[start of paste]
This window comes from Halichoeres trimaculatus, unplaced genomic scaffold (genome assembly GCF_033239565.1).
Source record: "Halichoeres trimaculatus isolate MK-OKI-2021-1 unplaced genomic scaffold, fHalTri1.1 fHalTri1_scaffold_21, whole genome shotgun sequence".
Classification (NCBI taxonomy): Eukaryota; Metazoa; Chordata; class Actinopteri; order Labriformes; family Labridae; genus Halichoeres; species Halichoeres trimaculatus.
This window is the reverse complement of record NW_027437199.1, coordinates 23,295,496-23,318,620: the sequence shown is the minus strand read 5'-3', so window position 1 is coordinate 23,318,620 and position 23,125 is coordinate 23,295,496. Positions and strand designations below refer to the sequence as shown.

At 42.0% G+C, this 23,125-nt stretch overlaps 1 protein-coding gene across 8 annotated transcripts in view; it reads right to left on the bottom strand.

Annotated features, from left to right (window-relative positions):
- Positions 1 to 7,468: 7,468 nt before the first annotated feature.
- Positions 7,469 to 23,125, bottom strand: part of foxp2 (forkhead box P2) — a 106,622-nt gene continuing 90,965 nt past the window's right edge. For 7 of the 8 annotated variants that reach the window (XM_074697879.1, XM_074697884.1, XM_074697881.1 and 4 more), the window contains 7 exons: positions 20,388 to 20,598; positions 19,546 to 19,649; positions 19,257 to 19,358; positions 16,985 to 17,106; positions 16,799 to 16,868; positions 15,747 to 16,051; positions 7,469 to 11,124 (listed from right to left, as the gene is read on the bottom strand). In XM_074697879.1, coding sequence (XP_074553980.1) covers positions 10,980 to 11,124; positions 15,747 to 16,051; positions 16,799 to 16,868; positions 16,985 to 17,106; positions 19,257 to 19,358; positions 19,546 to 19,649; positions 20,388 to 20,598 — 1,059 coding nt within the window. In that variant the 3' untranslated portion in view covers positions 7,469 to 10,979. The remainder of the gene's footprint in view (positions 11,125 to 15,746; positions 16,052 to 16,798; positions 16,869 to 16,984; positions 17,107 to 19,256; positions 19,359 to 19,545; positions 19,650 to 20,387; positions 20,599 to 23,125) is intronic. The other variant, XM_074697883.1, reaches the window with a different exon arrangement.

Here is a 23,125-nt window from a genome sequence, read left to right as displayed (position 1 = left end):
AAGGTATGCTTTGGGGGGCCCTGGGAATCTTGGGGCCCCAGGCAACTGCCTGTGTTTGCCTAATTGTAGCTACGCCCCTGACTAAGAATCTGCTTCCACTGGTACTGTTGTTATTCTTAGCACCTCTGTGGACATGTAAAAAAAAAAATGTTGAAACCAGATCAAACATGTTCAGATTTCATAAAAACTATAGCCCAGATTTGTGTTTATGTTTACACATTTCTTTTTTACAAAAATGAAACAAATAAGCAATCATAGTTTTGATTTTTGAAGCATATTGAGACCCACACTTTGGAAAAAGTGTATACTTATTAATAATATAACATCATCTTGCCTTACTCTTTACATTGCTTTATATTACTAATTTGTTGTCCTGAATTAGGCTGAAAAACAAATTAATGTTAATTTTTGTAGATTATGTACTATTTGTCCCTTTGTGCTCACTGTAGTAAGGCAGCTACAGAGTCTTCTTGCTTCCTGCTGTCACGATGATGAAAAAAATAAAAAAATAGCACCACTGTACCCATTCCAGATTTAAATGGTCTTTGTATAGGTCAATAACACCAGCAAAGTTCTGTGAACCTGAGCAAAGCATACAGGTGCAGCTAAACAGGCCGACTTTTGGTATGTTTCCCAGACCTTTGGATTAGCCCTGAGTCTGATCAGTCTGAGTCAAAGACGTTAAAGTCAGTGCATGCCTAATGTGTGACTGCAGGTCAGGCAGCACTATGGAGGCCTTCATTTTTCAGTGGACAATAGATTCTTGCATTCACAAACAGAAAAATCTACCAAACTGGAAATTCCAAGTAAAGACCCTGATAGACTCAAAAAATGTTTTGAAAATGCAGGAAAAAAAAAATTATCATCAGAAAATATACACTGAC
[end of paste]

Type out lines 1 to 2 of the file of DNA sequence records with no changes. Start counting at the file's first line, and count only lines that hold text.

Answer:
This window comes from Halichoeres trimaculatus, unplaced genomic scaffold (genome assembly GCF_033239565.1).
Source record: "Halichoeres trimaculatus isolate MK-OKI-2021-1 unplaced genomic scaffold, fHalTri1.1 fHalTri1_scaffold_21, whole genome shotgun sequence".